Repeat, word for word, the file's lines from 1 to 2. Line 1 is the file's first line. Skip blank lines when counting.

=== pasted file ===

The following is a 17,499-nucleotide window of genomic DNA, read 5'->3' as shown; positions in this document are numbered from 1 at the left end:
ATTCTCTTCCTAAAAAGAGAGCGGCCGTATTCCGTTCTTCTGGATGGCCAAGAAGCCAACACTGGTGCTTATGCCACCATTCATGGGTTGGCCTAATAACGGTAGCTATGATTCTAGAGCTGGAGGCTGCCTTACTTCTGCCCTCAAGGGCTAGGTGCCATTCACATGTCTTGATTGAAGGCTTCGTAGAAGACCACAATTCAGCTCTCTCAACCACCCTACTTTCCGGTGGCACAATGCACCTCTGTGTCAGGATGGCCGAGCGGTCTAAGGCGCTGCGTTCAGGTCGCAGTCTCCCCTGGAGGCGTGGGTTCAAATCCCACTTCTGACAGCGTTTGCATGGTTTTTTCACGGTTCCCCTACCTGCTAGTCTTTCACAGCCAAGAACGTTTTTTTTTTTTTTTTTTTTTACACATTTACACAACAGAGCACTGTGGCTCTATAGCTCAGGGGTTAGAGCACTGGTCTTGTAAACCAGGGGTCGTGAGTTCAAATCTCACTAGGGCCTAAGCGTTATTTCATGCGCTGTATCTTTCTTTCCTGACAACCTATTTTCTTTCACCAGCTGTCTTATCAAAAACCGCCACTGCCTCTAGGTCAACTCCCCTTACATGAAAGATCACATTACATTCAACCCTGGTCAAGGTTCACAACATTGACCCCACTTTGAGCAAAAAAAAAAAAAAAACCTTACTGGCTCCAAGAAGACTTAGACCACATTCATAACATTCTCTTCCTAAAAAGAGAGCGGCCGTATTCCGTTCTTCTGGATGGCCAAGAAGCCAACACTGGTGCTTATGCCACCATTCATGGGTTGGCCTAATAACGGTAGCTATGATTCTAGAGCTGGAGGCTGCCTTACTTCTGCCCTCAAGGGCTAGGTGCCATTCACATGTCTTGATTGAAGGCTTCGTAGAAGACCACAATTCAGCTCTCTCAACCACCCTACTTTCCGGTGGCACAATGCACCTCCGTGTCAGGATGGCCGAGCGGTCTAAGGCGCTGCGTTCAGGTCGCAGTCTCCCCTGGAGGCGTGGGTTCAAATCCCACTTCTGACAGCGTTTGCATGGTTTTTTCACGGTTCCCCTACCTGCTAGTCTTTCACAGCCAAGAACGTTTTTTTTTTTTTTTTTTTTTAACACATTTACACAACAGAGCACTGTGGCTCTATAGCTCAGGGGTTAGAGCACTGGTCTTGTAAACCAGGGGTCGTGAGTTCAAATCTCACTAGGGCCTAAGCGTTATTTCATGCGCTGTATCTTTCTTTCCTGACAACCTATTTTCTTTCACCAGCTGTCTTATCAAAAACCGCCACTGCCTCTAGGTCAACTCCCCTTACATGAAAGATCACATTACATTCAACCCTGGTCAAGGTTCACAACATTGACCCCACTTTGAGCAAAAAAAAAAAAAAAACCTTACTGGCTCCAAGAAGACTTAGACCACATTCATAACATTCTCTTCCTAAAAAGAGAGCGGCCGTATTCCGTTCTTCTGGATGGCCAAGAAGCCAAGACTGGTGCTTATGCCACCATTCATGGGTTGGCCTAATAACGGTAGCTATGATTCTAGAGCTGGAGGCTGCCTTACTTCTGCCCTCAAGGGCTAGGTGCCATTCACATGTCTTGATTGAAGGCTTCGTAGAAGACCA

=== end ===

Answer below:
The following is a 17,499-nucleotide window of genomic DNA, read 5'->3' as shown; positions in this document are numbered from 1 at the left end:
ATTCTCTTCCTAAAAAGAGAGCGGCCGTATTCCGTTCTTCTGGATGGCCAAGAAGCCAACACTGGTGCTTATGCCACCATTCATGGGTTGGCCTAATAACGGTAGCTATGATTCTAGAGCTGGAGGCTGCCTTACTTCTGCCCTCAAGGGCTAGGTGCCATTCACATGTCTTGATTGAAGGCTTCGTAGAAGACCACAATTCAGCTCTCTCAACCACCCTACTTTCCGGTGGCACAATGCACCTCTGTGTCAGGATGGCCGAGCGGTCTAAGGCGCTGCGTTCAGGTCGCAGTCTCCCCTGGAGGCGTGGGTTCAAATCCCACTTCTGACAGCGTTTGCATGGTTTTTTCACGGTTCCCCTACCTGCTAGTCTTTCACAGCCAAGAACGTTTTTTTTTTTTTTTTTTTTTACACATTTACACAACAGAGCACTGTGGCTCTATAGCTCAGGGGTTAGAGCACTGGTCTTGTAAACCAGGGGTCGTGAGTTCAAATCTCACTAGGGCCTAAGCGTTATTTCATGCGCTGTATCTTTCTTTCCTGACAACCTATTTTCTTTCACCAGCTGTCTTATCAAAAACCGCCACTGCCTCTAGGTCAACTCCCCTTACATGAAAGATCACATTACATTCAACCCTGGTCAAGGTTCACAACATTGACCCCACTTTGAGCAAAAAAAAAAAAAAAACCTTACTGGCTCCAAGAAGACTTAGACCACATTCATAACATTCTCTTCCTAAAAAGAGAGCGGCCGTATTCCGTTCTTCTGGATGGCCAAGAAGCCAACACTGGTGCTTATGCCACCATTCATGGGTTGGCCTAATAACGGTAGCTATGATTCTAGAGCTGGAGGCTGCCTTACTTCTGCCCTCAAGGGCTAGGTGCCATTCACATGTCTTGATTGAAGGCTTCGTAGAAGACCACAATTCAGCTCTCTCAACCACCCTACTTTCCGGTGGCACAATGCACCTCCGTGTCAGGATGGCCGAGCGGTCTAAGGCGCTGCGTTCAGGTCGCAGTCTCCCCTGGAGGCGTGGGTTCAAATCCCACTTCTGACAGCGTTTGCATGGTTTTTTCACGGTTCCCCTACCTGCTAGTCTTTCACAGCCAAGAACGTTTTTTTTTTTTTTTTTTTTTAACACATTTACACAACAGAGCACTGTGGCTCTATAGCTCAGGGGTTAGAGCACTGGTCTTGTAAACCAGGGGTCGTGAGTTCAAATCTCACTAGGGCCTAAGCGTTATTTCATGCGCTGTATCTTTCTTTCCTGACAACCTATTTTCTTTCACCAGCTGTCTTATCAAAAACCGCCACTGCCTCTAGGTCAACTCCCCTTACATGAAAGATCACATTACATTCAACCCTGGTCAAGGTTCACAACATTGACCCCACTTTGAGCAAAAAAAAAAAAAAAACCTTACTGGCTCCAAGAAGACTTAGACCACATTCATAACATTCTCTTCCTAAAAAGAGAGCGGCCGTATTCCGTTCTTCTGGATGGCCAAGAAGCCAAGACTGGTGCTTATGCCACCATTCATGGGTTGGCCTAATAACGGTAGCTATGATTCTAGAGCTGGAGGCTGCCTTACTTCTGCCCTCAAGGGCTAGGTGCCATTCACATGTCTTGATTGAAGGCTTCGTAGAAGACCA